So here’s where it gets a little more difficult … but still not too bad. We’ll need to create a function that will build the content of our meta box. Add this function to your functions.php.

function books_related_pods() {
global $post;
echo '
'; echo ''; echo '
'; }

Notice that we’re creating one Pods object as ‘$old’ so that we can access the existing values. Then we’re creating a second as “options” which we use to build our select menu options.

5. Create a meta box callback function.
Now we need a function to build the metabox itself. This function will be hooked into the WordPress API. This is an easy one. If you want to know more about meta boxes, read the WordPress Codex article.

function books_related_mb() {
add_meta_box( 'pods_related_mb', "Related Books", 'books_related_pods', 'post', 'normal', 'high', '' );
}

Note that the third parameter sets the “callback” function for the meta box. In this case we are using function we created above. Also note that the fourth parameter is where you specify the post_type on which you wish to use the meta box.

6. Hook into the WordPress API:

Just add a line in your functions.php:

add_action('add_meta_boxes','books_related_mb');

So at this point you should be able to go to your post screen and see the new meta box. If you can’t your doing something wrong. But we still need to save the meta box.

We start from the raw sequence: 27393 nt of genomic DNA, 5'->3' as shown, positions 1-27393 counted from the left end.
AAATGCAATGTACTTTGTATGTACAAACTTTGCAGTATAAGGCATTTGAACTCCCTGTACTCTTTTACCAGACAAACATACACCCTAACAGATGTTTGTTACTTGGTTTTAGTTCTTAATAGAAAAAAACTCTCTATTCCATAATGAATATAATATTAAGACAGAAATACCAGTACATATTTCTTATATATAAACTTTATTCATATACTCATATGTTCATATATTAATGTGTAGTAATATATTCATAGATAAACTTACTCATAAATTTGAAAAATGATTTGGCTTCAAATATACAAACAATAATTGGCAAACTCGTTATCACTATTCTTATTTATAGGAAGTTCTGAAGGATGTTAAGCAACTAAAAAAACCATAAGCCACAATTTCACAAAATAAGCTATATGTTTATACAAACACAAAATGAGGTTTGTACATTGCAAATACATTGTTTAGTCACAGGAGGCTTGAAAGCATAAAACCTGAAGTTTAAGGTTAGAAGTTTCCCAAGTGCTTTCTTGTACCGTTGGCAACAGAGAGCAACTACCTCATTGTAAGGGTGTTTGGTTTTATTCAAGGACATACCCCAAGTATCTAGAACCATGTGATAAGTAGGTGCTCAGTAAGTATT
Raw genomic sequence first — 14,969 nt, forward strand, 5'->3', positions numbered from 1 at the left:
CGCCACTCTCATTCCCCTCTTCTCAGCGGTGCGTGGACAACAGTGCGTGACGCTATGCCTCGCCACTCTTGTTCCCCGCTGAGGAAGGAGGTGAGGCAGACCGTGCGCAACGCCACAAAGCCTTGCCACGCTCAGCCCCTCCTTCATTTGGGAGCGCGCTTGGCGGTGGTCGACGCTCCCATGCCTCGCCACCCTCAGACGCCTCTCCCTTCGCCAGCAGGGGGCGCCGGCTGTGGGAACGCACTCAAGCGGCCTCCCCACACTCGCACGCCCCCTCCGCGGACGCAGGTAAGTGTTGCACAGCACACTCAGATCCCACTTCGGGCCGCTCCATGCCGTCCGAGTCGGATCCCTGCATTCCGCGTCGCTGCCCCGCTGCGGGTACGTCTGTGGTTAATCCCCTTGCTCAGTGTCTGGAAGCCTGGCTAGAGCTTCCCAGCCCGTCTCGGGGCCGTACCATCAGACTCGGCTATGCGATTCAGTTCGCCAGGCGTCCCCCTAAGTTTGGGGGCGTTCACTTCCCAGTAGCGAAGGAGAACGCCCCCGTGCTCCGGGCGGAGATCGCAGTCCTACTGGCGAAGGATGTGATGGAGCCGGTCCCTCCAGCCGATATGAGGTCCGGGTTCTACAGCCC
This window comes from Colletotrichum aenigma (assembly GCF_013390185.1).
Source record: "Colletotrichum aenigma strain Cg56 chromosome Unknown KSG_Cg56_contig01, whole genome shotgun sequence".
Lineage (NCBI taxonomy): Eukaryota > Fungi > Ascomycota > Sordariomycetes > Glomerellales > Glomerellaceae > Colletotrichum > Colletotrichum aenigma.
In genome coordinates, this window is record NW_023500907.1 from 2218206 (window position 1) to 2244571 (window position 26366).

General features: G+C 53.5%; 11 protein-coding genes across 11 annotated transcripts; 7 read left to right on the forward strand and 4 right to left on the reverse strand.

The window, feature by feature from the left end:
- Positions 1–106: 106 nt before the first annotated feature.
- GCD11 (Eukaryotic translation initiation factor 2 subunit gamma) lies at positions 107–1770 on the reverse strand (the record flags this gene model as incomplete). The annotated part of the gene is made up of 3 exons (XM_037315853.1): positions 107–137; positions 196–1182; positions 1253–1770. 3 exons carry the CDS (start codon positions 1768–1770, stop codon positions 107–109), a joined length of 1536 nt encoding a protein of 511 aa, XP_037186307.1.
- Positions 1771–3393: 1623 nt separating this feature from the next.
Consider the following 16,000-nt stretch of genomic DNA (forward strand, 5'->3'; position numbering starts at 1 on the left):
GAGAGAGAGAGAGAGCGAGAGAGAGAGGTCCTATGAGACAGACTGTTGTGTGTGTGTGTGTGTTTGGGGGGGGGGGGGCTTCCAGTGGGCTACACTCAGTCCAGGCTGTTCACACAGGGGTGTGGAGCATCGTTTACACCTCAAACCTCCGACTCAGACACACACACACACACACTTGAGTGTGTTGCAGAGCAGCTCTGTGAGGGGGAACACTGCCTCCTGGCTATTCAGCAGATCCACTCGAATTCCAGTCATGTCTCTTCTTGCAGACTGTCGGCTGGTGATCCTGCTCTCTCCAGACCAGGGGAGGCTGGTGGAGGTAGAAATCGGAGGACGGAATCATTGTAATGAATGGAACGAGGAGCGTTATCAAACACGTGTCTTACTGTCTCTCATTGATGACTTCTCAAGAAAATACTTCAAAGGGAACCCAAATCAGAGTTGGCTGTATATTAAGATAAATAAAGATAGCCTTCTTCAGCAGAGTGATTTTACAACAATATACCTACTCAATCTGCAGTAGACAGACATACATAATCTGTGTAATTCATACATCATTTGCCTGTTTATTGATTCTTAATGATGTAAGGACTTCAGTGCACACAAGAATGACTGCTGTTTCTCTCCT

6. Save the pods!

Now you’ll see the advantage of the seemingly complicated pods set up. All we have to do is find the post’s related pod and add the values using the Pods API.

add_action('save_post','books_related_save_pod');
function books_related_save_pod($post_id) {
//
if( !wp_is_post_revision( $post_id ) && !wp_is_post_autosave( $post_id ) ) {
        if(isset($_POST['related_books'])) {
$vals = implode(',',$_POST['related_books']);
$pod = new Pod('posts');
$pod->findRecords('id DESC',1,"post.ID = '$post_id'" );
while($pod->fetchRecord()) { 
$pid = $pod->get_pod_id();
}
if($pid) {

//if a pod exists, save the values
$api = new PodAPI();
$params = array(); 
$params['datatype'] = 'posts';
$params['pod_id'] = $pid;
$params['columns']['books'] = $vals;
$params = pods_sanitize($params);
$api->save_pod_item($params);

} else {

$new = new PodAPI(); 
$params = array();
$params['datatype'] = 'posts';
$params['columns']['name'] = $_POST['post_title']; // You must set a name when saving a new pod
$params['columns']['post'] = $post_id;
$params['columns']['books'] = $vals;
$params = pods_sanitize($params);
$new->save_pod_item($params);
}

}
           }
}
?>

So there you have it. Down and dirty.